Sunday, January 18, 2015

Neil Simon meets the Rat Pack

This was my wraparound for COME BLOW YOUR HORN on TCM.  As you might be able to tell, it wasn't my favorite.  Some much better movies on tap for this Friday night.

INTRO:

Hi, I’m Ken Levine – TV writer, playwright and long-time fan of Neil Simon, who’s the subject of this month’s “Friday Night Spotlight.” Up next is the film adaptation of Simon’s first play, “Come Blow your horn.”

Now, we all love a good overnight success story but Neil Simon isn’t one of them. At least not as a playwright. “Come Blow Your horn”, which is semi-autobiographical, went through over 20 rewrites and numerous rejections. And even when it finally did debut on Broadway at the Brooks Atkinson Theatre in February of 1961 it still almost closed after two weeks.

Despite decent reviews, ticket sales were slow and things were looking bleak. But Simon’s producers were resourceful. They decided to hand out free tickets and hope that good word-of-mouth would save the day. Well, it worked. Playwright Noel Coward and Groucho Marx both saw the play – both loved it – and raved about it to local gossip columnists. All of a sudden, the play was a hit. It ran for almost two years.

Then Hollywood came calling and the result is the film you’re about to see. Now I should mention that Simon didn’t write the screenplay. I’ll tell you why later. Instead, Norman Lear, who went on to create “All in the Family” did.

Like i said, it’s semi-autobiographical. And when you think of a jewish family you naturally think of Frank Sinatra, Tony Bill and Lee J. Cobb. Ah, Hollywood. It’s still fun to see. From 1963, here’s “Come Blow Your Horn.”

OUTRO:

Frank Sinatra sort of turned the borscht belt into the rat pack, didn’t he? That was the ring-a-ding version of Neil Simon’s semi-autobiographical hit play, “Come Blow Your Horn” as adapted by Norman Lear. Simon was offered the screenplay but didn’t want to get sucked back into Hollywood. He was originally a TV writer, working on such classic early hits as “Sid Caesar’s Your Show of Shows” and “Sgt. Bilko.”  

At the time, New York was the center of the TV world, but as production moved west so did the writers. Simon and his wife were native New Yorkers through and through and didn’t want to move to Glitter City. So he turned to playwrighting. Broadway wasn’t going west.

But he was not happy with the movie version. Jews don’t think of the “old country” as Las Vegas. So from then on Simon did his own screenplay adaptations.

Well, that’s it for me tonight. I’ll be back next week for more in TCM’s “Friday Night Spotlight” to Neil Simon. I’ll see you then.

10 comments:

tavm said...

Well, there was another movie version of a Simon play that he didn't write-Star Spangled-Girl. Arnold Parker & Jim Margolin adapted that one. I thought the characters were irritating initially but liked them near the end. Oh, and Davy Jones' song "Girl"-which he made famous when he performed it on "The Brady Bunch" appears in the opening credits...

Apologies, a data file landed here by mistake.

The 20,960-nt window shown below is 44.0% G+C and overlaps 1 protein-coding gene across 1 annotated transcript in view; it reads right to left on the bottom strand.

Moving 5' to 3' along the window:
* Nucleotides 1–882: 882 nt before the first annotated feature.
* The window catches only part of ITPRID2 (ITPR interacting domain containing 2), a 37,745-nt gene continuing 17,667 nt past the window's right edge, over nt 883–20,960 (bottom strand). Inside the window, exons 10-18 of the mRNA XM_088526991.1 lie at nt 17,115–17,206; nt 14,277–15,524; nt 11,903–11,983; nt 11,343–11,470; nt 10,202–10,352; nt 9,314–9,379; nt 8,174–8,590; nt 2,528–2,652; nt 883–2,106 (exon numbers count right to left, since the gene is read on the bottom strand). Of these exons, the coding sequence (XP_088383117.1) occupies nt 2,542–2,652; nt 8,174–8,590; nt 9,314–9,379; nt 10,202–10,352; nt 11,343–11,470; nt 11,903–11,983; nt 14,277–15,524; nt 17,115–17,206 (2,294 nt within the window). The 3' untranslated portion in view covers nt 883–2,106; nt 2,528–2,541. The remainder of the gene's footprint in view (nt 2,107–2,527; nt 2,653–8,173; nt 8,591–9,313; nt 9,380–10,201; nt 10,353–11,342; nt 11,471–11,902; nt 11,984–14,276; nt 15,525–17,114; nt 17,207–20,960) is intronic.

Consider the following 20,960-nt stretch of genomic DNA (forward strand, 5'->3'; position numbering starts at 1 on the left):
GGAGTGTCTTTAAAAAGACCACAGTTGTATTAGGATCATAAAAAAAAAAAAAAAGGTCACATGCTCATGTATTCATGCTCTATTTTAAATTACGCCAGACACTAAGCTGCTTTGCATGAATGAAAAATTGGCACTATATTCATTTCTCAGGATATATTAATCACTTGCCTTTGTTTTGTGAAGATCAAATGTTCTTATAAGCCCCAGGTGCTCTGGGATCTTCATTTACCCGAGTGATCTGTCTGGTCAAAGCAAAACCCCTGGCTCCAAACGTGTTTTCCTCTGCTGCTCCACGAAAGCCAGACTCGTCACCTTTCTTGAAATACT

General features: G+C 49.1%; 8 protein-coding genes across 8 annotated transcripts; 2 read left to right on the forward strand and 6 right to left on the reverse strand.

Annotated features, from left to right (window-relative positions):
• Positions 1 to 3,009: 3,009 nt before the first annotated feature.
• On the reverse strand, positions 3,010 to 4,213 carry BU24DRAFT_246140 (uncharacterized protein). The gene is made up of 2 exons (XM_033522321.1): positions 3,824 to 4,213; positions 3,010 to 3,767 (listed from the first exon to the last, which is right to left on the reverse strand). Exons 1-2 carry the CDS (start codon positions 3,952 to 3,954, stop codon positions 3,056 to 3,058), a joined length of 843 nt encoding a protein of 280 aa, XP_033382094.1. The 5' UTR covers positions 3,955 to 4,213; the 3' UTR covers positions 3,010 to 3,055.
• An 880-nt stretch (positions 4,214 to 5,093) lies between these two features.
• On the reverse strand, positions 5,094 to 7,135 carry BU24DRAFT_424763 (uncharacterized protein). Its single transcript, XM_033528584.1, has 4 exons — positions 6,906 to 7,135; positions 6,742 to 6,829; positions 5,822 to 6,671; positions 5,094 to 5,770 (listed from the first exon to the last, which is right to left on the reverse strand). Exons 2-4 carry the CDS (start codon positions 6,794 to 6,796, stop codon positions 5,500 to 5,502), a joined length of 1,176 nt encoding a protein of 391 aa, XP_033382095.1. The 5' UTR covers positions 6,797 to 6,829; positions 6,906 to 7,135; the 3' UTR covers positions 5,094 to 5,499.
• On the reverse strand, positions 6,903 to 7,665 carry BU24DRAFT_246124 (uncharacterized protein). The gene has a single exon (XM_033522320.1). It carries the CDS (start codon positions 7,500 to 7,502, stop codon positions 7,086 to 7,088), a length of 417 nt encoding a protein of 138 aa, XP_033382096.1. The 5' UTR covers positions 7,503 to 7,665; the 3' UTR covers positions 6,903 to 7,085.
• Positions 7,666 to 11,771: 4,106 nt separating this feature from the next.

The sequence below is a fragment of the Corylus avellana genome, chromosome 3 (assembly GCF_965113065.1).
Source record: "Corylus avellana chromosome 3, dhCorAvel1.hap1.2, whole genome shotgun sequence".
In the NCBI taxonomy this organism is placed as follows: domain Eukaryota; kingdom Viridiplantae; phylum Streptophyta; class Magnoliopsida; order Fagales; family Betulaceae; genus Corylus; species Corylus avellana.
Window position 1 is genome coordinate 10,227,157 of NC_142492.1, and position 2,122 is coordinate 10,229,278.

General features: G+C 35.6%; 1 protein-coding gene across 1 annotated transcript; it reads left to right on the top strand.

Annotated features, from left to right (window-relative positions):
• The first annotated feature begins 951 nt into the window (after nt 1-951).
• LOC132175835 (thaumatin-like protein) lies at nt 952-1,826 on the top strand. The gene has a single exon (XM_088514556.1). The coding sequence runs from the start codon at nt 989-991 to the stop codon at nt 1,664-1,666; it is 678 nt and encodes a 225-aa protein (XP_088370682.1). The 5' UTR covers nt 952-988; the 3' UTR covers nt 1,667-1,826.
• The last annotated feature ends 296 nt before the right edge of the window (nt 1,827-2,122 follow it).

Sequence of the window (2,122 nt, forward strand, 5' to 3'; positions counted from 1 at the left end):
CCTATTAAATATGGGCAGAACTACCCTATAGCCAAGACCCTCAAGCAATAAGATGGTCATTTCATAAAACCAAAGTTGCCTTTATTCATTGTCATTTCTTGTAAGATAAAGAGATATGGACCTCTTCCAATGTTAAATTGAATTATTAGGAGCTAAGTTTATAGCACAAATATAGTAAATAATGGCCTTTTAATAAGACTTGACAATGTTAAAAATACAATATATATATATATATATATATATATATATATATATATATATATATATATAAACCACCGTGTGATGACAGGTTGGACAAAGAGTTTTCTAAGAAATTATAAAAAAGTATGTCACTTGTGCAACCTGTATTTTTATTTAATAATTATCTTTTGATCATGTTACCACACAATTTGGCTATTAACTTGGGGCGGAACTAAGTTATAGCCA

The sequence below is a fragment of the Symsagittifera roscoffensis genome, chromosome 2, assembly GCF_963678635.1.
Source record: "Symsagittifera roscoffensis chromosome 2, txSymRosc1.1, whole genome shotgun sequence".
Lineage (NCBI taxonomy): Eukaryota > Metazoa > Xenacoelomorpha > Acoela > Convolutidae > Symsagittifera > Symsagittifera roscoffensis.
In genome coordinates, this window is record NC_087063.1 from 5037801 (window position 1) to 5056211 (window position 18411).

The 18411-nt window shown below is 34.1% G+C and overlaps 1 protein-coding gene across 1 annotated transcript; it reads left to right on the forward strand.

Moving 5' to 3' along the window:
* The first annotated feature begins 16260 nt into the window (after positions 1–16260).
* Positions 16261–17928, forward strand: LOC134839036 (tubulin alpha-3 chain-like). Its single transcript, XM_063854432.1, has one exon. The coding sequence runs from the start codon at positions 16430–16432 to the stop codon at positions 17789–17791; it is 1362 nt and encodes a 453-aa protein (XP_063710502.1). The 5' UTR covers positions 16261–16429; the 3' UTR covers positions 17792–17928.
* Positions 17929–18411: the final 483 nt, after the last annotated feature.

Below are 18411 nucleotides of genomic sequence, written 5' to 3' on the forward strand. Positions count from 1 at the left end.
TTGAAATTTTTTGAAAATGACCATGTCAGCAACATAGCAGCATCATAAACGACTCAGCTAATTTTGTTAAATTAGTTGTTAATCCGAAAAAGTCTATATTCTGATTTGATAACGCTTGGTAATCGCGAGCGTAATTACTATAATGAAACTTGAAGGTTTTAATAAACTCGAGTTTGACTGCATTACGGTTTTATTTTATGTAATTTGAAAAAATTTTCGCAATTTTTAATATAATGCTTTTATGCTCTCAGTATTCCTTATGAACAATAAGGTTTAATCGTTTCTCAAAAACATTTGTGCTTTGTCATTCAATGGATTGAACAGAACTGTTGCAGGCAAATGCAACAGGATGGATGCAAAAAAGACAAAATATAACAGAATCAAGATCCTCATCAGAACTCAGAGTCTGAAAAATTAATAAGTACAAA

tavm said...

Correction, Jim Parker & Arnold Margolin.

Ken Levine said...

Neil had nothing to do with that production. It was a TV movie. He had sold the rights to STAR SPANGLED GIRL to Paramount.

Paul Duca said...

No, Ken...STAR-SPANGLED GIRL was a theatrical release. I'll post something on your page

Ken Levine said...

Then I stand corrected, but in his memoir Neil said he had nothing at all to do with the production.

CarolMR said...

I enjoyed the movie. The best part was when Sinatra sang. Tony Bill later became a successful movie producer. He was one of the producers of The Sting.

Rob Larkin said...

Thanks for the wraparound for "Come Blow Your Horn". I have to confess that it isn't one of my favorite Simon adaptions either. It seems to belong more to those minor sex comedies of that era (Boeing Boeing, Sex and the Single Girl, How to Murder Your Wife) than to Neil Simon.

Re: Star Spangled Girl: A few years ago I listened to a audio interview Neil Simon gave to LA Theatre Works in which he admitted that halfway through writing the play he realized it wasn't working (but got talked out of abandoning it by the producers).

It's funny that you mentioned Noel Coward. It interesting to compare Coward's Suite in Three Keys to Simon's Plaza Suite to see just how radically Simon changed stage comedy from the dinner jacket variety. Although both written in the sixties I watched a couple of clips from Coward's Song at Twilight on YouTube and was struck by how creaky the Coward play came across.

Casey C said...

Not necessarily a “fan” of COME BLOW YOUR HORN, but it’s always interesting to see a writer’s origins. Main draw for me are the Edith Head costumes and the sets (that apartment, the colors). Thanks again for posting the Friday scripts!

Richard Rothrock said...

What happened to the CHAPTER TWO intro? That was the one I was actually looking forward to this week.

Graham Powell said...

Just FYI, Lee J. Cobb was born Leo Jacob, and was in fact Jewish.